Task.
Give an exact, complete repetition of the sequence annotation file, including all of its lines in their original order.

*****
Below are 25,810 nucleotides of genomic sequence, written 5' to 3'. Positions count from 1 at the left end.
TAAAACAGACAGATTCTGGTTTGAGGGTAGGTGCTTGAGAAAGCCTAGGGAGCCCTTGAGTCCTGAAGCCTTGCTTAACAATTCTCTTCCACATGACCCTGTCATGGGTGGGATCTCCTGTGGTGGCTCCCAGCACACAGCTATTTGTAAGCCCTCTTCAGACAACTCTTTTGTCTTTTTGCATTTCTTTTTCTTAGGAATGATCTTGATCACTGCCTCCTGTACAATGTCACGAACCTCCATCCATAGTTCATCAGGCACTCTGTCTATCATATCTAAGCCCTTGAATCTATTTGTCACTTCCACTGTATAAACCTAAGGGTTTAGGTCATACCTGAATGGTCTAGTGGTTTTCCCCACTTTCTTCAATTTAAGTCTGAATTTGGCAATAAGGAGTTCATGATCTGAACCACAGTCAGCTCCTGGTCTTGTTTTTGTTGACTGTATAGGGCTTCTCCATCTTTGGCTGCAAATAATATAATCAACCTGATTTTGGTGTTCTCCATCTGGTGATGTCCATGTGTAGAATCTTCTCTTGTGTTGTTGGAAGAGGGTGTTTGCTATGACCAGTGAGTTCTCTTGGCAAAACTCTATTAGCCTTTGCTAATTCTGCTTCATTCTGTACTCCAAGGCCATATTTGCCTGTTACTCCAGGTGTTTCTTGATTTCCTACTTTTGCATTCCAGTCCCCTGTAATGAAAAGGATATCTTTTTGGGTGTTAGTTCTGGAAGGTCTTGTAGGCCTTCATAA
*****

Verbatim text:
Below are 25,810 nucleotides of genomic sequence, written 5' to 3'. Positions count from 1 at the left end.
TAAAACAGACAGATTCTGGTTTGAGGGTAGGTGCTTGAGAAAGCCTAGGGAGCCCTTGAGTCCTGAAGCCTTGCTTAACAATTCTCTTCCACATGACCCTGTCATGGGTGGGATCTCCTGTGGTGGCTCCCAGCACACAGCTATTTGTAAGCCCTCTTCAGACAACTCTTTTGTCTTTTTGCATTTCTTTTTCTTAGGAATGATCTTGATCACTGCCTCCTGTACAATGTCACGAACCTCCATCCATAGTTCATCAGGCACTCTGTCTATCATATCTAAGCCCTTGAATCTATTTGTCACTTCCACTGTATAAACCTAAGGGTTTAGGTCATACCTGAATGGTCTAGTGGTTTTCCCCACTTTCTTCAATTTAAGTCTGAATTTGGCAATAAGGAGTTCATGATCTGAACCACAGTCAGCTCCTGGTCTTGTTTTTGTTGACTGTATAGGGCTTCTCCATCTTTGGCTGCAAATAATATAATCAACCTGATTTTGGTGTTCTCCATCTGGTGATGTCCATGTGTAGAATCTTCTCTTGTGTTGTTGGAAGAGGGTGTTTGCTATGACCAGTGAGTTCTCTTGGCAAAACTCTATTAGCCTTTGCTAATTCTGCTTCATTCTGTACTCCAAGGCCATATTTGCCTGTTACTCCAGGTGTTTCTTGATTTCCTACTTTTGCATTCCAGTCCCCTGTAATGAAAAGGATATCTTTTTGGGTGTTAGTTCTGGAAGGTCTTGTAGGCCTTCATAA